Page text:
Prove that $f(x,y)$ is continuous in $(0,0)$, where

\begin{equation} f(x,y) = \begin{cases} \frac{x^2y}{x^4+y^2}, & (x,y)\neq 0\\ 0, & (x,y) = (0,0) \end{cases} \end{equation}

The solution I have is that f is not continuous in $(0,0)$. (The solution doesn't say more than that.)

However, the result I got is that $f$ is continuous in $(0,0)$. Here's my approach:

Lets transform $x$ and $y$ into their polar coordinates, so that we can approach $(0,0)$ from any direction by varying $\theta$:

$(x,y) = (r\cos(\theta),r\sin(\theta)) \qquad r\in\mathbb{R}^+_0 \quad \theta\in[0,2\pi)$

Then $f$ is continuous iff

\begin{equation} \lim_{(x,y)\to (0,0)} f(x,y) = 0 = f(0,0) \end{equation}

By using the polar coordinates and letting $r\to 0$ we get:

\begin{equation} \lim_{(x,y)\to (0,0)} f(x,y) = \lim_{r\to 0} \frac{r^3\cos^2\theta\sin\theta}{r^4\cos^4\theta + r^2\sin^2\theta} = \lim_{r\to 0} \frac{r\cos^2\theta\sin\theta}{r^2\cos^4\theta + \sin^2\theta} \end{equation}

By a case distinction by $\theta$ we get:

  1. $\theta\in[0,2\pi)\backslash\{0,\pi\}$: \begin{equation} \lim_{r\to 0} \frac{r\cos^2\theta\sin\theta}{r^2\cos^4\theta + \sin^2\theta} = \lim_{r\to 0} \frac{0}{\sin^2\theta} = 0 = f(0,0) \end{equation}
  2. $\theta\in\{0,\pi\}$: $\Longrightarrow \sin\theta = 0$ \begin{equation} \lim_{r\to 0} \frac{r\cos^2\theta\sin\theta}{r^2\cos^4\theta + \sin^2\theta} = \lim_{r\to 0} \frac{0}{r^2\cos^4\theta} = 0 = f(0,0) \end{equation}

Form 1. and 2. we can conclude that $f$ is continuous in $(0,0)$.

What am I doing wrong in my approach?

  • $\begingroup$ As you have to prove this in $\Bbb{R^2}$, using this way you can only disprove continuity. You have to use the definition of limit in order to prove that limit is indeed 0. You calculated the limit along two paths doesn't mean that the limit is actually 0 $\endgroup$ – JukesOnYou May 23 '15 at 16:53
  • $\begingroup$ The function isn't continuous. Take the path $t\mapsto (t,t^2)$. $\endgroup$ – Git Gud May 23 '15 at 17:34

You have shown the limit is $0$ along all straight lines through $(0,0).$ That's not enough: There are tons of paths to $(0,0)$ that are not straight lines. For example, the path $(x,x^2)$ as $x\to 0.$ 

  • $\begingroup$ I see, this would make the limit be $\frac{1}{2}$ and thus not 0. Which means that $f$ is not continuous. $\endgroup$ – ndrizza May 23 '15 at 18:54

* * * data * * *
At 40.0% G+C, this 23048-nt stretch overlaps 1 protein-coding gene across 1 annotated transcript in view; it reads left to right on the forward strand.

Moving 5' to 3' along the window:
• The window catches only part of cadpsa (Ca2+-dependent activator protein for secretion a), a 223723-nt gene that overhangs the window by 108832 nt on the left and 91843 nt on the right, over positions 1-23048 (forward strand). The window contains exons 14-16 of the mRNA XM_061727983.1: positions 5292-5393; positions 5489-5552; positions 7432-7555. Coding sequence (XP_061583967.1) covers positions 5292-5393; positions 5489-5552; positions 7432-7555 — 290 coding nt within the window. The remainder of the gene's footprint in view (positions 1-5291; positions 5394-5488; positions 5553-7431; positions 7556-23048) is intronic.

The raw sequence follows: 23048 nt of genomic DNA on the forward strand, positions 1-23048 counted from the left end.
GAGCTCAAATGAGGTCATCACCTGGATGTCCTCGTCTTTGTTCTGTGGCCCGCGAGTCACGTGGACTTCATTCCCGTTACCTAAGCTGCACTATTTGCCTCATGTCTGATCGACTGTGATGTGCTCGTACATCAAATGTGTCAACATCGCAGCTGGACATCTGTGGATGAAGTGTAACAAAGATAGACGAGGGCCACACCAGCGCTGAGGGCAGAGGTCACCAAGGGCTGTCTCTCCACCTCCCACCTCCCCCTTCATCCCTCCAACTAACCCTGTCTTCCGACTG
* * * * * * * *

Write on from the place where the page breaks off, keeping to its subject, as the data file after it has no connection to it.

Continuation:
What you're doing wrong is that you're separating both $r$ and $\theta$ variables. This is not following the continuity definition for functions with several variables.

Please recall the definition of continuity for a function of several variables.

  • $\begingroup$ I see, thank you. By coincidence Wikipedia has just my question as an example: en.wikipedia.org/wiki/… $\endgroup$ – ndrizza May 23 '15 at 18:52

So to check for continuity you need to determine that the limit exists, i.e. check all sides, and then check that it is equal to the function. So you didn't quite do that correctly. You need to check the limit as $x$ approaches $0$ say along $y^2$ for example. All you have to do is find one case where the limit does not exist and thus it is not equal from all sides. Therefore the limit does not equal the function at that point and it is discontinuous.

So just look for one case where the limit does not exist. Check this link out if you don't remember that:


  • $\begingroup$ I don't have high enough reputation to upvote it but the comment above makes an excellent observation. $\endgroup$ – Aaron Zolotor May 23 '15 at 16:57
  • $\begingroup$ Since I'm saying that $\theta$ may be any angle $\theta\in[0,2\pi)$ I have the impression that I'm taking into account all directions to approach $(0,0)$. Or am I wrong with that? $\endgroup$ – ndrizza May 23 '15 at 17:01
  • $\begingroup$ See the comment on the continuity of variables. $\endgroup$ – Aaron Zolotor May 23 '15 at 17:09

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